Our Cafe is installed above ‘Stussy – Seoul Chapter‘ which is considered one of Kasina’s 7 stores, and inside of the cafe we have one of Korea’s finest barbers, Sean Kim (Slacking Barber) cutting hair in his pop-up, old-school styled barber shop. The cafe is somewhat conceptual in the sense that we are integrating fashion, great coffee and some select beers, as well as the barber scene all into one beautiful space, fully designed and built by Mr. Lee, owner of Kasina.
How did you originally get connected with Stumptown?
When I was hired into TPE, Darren and I had a lot ambition and ideas for where we could take this project. It was obviously very important that our coffee roasting partner had the same drive to locate and tackle new markets, while carefully stepping out and sticking to our guns. Stumptown was this, through and through. They have constantly shown support for our projects and worked closely with us to ensure their success, even when the project seems a little bit ‘out-there.’
How will your cafe in Seoul handle working with a coffee roastery located thousands of miles away?
There are of course a lot of obstacles to overcome when working with a U.S. based coffee roaster in Korea. Things like shipping costs will obviously affect coffee pricing, particularly when dealing with a coffee like Stumptown that must be served within a 13 day window after being roasted. We are overnighting all of the product and there are a lot of extra bits and issues dealing with customs and what-not, but we have had our sights set and have not become deterred in the slightest at any point from doing whatever it takes to execute this project. And here we are! A few days after opening, all kinks knocked out, and running smoothly. At this point I think we have figured out all the odds and ends and are smooth sailing.
What’s the cafe going to look like? Can you tell us about the gear involved?
So behind the bar we have a La Marzocco 3 group Strada, two Malkonïg K30 espresso grinders, one Malkonig EK43 for cold brew and pour overs, Chemex’s for pour overs, cold brew made in house (bottled as well as on tap). Our merch selection is comprised of custom TPE mugs, Kleen Kanteen branded tumblers in every color and size, branded pint glasses and a large, constantly changing selection of Stumptown single origin coffees.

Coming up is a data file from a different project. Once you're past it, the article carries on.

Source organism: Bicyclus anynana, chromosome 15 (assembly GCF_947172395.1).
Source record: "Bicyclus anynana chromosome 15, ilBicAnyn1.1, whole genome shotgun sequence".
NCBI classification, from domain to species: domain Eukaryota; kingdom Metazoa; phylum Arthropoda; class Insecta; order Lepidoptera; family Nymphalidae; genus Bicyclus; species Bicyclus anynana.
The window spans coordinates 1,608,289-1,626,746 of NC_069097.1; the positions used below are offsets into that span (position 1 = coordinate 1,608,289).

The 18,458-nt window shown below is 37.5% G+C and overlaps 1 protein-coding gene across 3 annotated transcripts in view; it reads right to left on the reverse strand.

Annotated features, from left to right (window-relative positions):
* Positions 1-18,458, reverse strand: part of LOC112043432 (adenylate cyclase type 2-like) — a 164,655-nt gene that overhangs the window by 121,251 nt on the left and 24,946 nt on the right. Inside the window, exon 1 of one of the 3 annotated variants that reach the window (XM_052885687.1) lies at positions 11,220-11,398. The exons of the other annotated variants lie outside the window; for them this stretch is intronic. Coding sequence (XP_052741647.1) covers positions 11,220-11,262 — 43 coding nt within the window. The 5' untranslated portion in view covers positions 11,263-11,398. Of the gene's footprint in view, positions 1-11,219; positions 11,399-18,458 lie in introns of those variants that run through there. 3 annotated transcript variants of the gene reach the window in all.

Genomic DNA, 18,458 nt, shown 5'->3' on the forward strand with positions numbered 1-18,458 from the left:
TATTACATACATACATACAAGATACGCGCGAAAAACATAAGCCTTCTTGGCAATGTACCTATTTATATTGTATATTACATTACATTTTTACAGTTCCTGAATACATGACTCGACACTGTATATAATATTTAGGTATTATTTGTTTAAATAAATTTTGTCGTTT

Does this expansion make you the International House of Pancake Epidemic?
Funny question. I guess it does, yet we will stick with The Pancake Epidemic Seoul, The Pancake Epidemic Los Angeles and we will follow the same format for future cafes we open.
Seoul has a bumping cafe scene…and bar scene…and food scene. Tell us some of the places you love there.
As far as food, I am at a loss for favourites. Daily I have been taken to a new place, weather it’s BBQ, whole chicken Soup, stuffed duck, Jjamppong soup and every other type of noodles and spicy and meaty dish you could imagine. I am ridiculously impressed, being a connoisseur of cultural foods and exploring cuisine while travelling, I have to say Korea has the best restaurant culture I have experienced yet.
The specialty coffee scene is booming and spreading like wildfire. I have tasted a lot of coffee and noticed most ‘artisan’ roasters out here are erring on the very light side of roasting, which seems like a typical first approach to messing with specialty coffee. Bearing in mind the scene is still very fresh here. I think that middle ground of roasting is still being developed and there are certainly some pioneering the experimentation. My favourite coffee I have experienced here was at a place called Namusairo, where I had the opportunity to drink their single origin, naturally processed Ethiopian cold brew. Pretty amazing.
And I’ve done most of my drinking during dinner, over BBQ, so I haven’t explored too much of the bar scene, beside one night out in Itaewon, which is just exploding with bars and people from all over the world. There are some really great scenes over here.
Thanks very much for your time.
This feature for Sprudge.com was produced in part during a content residency at Workshop Coffee in London.